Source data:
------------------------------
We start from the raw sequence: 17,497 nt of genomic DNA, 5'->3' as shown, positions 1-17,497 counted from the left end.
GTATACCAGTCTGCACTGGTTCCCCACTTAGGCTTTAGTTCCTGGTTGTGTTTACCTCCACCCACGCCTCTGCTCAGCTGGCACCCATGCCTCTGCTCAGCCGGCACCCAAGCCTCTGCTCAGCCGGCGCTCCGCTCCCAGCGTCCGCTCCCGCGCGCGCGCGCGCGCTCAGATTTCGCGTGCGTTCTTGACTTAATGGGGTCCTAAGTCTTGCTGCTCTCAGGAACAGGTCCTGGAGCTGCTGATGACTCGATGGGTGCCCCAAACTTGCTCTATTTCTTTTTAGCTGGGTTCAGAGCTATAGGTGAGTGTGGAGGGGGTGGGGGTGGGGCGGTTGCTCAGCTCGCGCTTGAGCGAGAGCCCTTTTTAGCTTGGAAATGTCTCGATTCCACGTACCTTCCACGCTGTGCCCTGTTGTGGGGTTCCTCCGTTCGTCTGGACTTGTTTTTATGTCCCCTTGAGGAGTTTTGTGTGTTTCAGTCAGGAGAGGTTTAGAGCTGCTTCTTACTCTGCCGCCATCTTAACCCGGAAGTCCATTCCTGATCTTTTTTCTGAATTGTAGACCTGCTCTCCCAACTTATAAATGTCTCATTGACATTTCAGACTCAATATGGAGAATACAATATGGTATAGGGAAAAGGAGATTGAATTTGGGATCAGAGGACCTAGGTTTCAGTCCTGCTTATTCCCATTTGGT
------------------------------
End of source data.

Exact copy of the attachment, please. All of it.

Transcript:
We start from the raw sequence: 17,497 nt of genomic DNA, 5'->3' as shown, positions 1-17,497 counted from the left end.
GTATACCAGTCTGCACTGGTTCCCCACTTAGGCTTTAGTTCCTGGTTGTGTTTACCTCCACCCACGCCTCTGCTCAGCTGGCACCCATGCCTCTGCTCAGCCGGCACCCAAGCCTCTGCTCAGCCGGCGCTCCGCTCCCAGCGTCCGCTCCCGCGCGCGCGCGCGCGCTCAGATTTCGCGTGCGTTCTTGACTTAATGGGGTCCTAAGTCTTGCTGCTCTCAGGAACAGGTCCTGGAGCTGCTGATGACTCGATGGGTGCCCCAAACTTGCTCTATTTCTTTTTAGCTGGGTTCAGAGCTATAGGTGAGTGTGGAGGGGGTGGGGGTGGGGCGGTTGCTCAGCTCGCGCTTGAGCGAGAGCCCTTTTTAGCTTGGAAATGTCTCGATTCCACGTACCTTCCACGCTGTGCCCTGTTGTGGGGTTCCTCCGTTCGTCTGGACTTGTTTTTATGTCCCCTTGAGGAGTTTTGTGTGTTTCAGTCAGGAGAGGTTTAGAGCTGCTTCTTACTCTGCCGCCATCTTAACCCGGAAGTCCATTCCTGATCTTTTTTCTGAATTGTAGACCTGCTCTCCCAACTTATAAATGTCTCATTGACATTTCAGACTCAATATGGAGAATACAATATGGTATAGGGAAAAGGAGATTGAATTTGGGATCAGAGGACCTAGGTTTCAGTCCTGCTTATTCCCATTTGGT